It’s rare that I pay much attention to automaker infotainment and multimedia system updates at CES – usually there’s too much going on with autonomy, electrification and mobility services to give it much thought. This year, however, Mercedes-Benz had one of the most interesting announcements at the show with its new MBUX smart multimedia system and in-car voice activated assistant.
MBUX is not the underpowered, underwhelming voice input system carmakers have been pushing on consumers for around a decade now. Instead, it’s a learning, smart and connected platform built upon Nvidia’s powerful GPU technology. For maybe the first time, using an in-car infotainment system felt to me like an actual pleasure, rather than doing something that ranges from ‘bad’ to ‘adequate’ on the user experience scale.
Part of that is just the fact that the computers powering the system are capable enough to drive high framerate visuals, on screens with a high resolution that doesn’t leave things pixelated. For too long, infotainment systems in cars have relied on underpowered, cheap local chips to power their output, leaving software developers working at automakers with the unenviable challenge of shoehorning their work onto silicon that really shouldn’t be running an alarm clock, let alone vital apps and information displays you use while driving.[gallery ids="1586262,1586263,1586264,1586265,1586266,1586267,1586268,1586269,1586270,1586271,1586272,1586273,1586274,1586275,1586276,1586277,1586278,1586279,1586281"]
Scrolling and animations on the MBUX system’s two dash mounted displays (one in the center, and another behind the steering wheel) are silky smooth, and feel as responsive as an iPhone to touch input, which is a major achievement relative to typical first-party car touchscreen performance.
MBUX also focuses on simplicity when it comes to interaction: Even though it offers a lot of options and features, many of the things you want to do can be accessed directly from the top level main screen, including navigating to your home, playing a favorite music station, checking the weather and more.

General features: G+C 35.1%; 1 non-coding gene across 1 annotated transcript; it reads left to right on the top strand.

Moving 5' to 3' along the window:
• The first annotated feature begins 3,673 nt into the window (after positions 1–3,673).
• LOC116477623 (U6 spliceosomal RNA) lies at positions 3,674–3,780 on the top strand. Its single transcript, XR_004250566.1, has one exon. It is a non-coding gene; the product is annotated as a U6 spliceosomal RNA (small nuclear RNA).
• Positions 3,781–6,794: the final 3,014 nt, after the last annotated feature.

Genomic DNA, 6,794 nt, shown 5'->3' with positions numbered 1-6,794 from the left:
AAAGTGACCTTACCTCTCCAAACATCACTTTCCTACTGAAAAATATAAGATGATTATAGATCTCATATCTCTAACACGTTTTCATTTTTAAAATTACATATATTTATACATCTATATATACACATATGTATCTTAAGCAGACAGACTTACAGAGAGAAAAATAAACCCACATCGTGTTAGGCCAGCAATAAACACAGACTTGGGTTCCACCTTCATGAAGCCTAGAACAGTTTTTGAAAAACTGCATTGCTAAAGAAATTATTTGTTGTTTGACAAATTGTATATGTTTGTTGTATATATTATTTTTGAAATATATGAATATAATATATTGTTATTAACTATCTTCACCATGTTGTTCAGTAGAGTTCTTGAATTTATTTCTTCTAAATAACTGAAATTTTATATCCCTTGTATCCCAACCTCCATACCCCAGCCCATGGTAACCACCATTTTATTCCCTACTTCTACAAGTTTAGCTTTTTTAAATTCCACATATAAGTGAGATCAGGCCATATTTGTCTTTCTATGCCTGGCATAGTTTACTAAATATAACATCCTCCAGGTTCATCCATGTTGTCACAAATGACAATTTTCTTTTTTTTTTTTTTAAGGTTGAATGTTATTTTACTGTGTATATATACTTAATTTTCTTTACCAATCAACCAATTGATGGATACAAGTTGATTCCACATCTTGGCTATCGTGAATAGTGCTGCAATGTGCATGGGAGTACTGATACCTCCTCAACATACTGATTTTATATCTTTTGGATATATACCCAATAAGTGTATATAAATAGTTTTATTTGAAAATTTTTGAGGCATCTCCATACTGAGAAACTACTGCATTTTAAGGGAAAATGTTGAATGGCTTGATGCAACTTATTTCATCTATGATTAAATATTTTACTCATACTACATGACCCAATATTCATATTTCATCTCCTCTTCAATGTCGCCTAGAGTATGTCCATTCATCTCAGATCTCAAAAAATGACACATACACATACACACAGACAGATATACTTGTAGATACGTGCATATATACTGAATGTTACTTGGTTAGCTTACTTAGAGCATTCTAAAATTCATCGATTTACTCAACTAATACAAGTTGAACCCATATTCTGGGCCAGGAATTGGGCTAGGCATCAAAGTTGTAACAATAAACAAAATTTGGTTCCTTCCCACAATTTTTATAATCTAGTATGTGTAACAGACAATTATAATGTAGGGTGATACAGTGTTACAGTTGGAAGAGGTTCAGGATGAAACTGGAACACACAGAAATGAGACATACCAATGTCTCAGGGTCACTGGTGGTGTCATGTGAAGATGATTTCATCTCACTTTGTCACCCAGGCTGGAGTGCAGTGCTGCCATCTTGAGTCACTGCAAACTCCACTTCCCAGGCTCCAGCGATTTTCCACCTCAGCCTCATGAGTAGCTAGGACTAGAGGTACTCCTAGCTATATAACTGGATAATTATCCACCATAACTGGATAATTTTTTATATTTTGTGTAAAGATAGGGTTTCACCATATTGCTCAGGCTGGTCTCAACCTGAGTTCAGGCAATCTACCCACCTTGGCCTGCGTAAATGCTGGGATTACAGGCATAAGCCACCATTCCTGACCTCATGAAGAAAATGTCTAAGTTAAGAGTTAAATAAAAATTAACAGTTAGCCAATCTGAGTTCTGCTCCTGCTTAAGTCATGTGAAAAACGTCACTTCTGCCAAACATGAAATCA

Even when you do want to drill down to be more specific, there are shortcuts built in, thanks to the way MBUX learns your preferences and presents them through a “Suggestions” shortcut that’s just a tap away form the main screen. These will offer suggested destinations, music, cabin comfort settings and more based on what it learns about your habits, your schedule, and your preferences. They also follow the driver around, and are attached to their profile – which can even follow you from vehicle to vehicle if you’re switching between Mercedes cars equipped with MBUX.
Of course, there’s also the voice powered element, which you can trigger by saying “Hey Mercedes” at any time, or by pressing a button on the steering wheel. This allows you to issue voice commands in natural language, like saying “I’m cold” in order to have it increase the heat by two degrees, or asking it if you can wear flip flops next week to retrieve a local weather forecast.
In practice, the voice commands worked well, though Las Vegas cellular service wasn’t always cooperating. Mercedes-Benz built its speech assistant with occasional connectivity in mind, however, so there’s a lot you can do even when you’re not connected to the cloud, including modifying cabin lighting and asking it to play specific songs from an attached USB drive, for instance.
Its capabilities are also designed to grow over time; the smart assistant is built using AI technology powered by Nvidia, and can improve both locally, and via software and feature updates pushed from the cloud. Mercedes-Benz also plans to issue significant feature additions to the system over the lifetime of the vehicle, and using Nvidia GPUs to power it mean they’ve actually got a lot of additional computing power to spare to support those updates.
Nvidia CEO Jensen Huang explained in an interview that his company has been working with Daimler directly for two years to bring this to fruition, with a dedicated engineering team set up for the purpose. Daimler VP of Digital Vehicle & Mobility Sajjad Khan also added that working with Nvidia was key to helping the company achieve something that was performant now, but also had plenty of room to grow.
In the end, MBUX is that rarest of beasts: A first-party infotainment system that’s exciting, powerful and extremely well-crafted from a technology perspective. If you’d have told me a week ago that one of my favorite things from CES would be an automaker’s infotainment software, I’d have laughed, but here we are.
MBUX will arrive first on the all-new A-Class when it arrives later this year, but it will also roll out to other new Mercedes vehicles after that.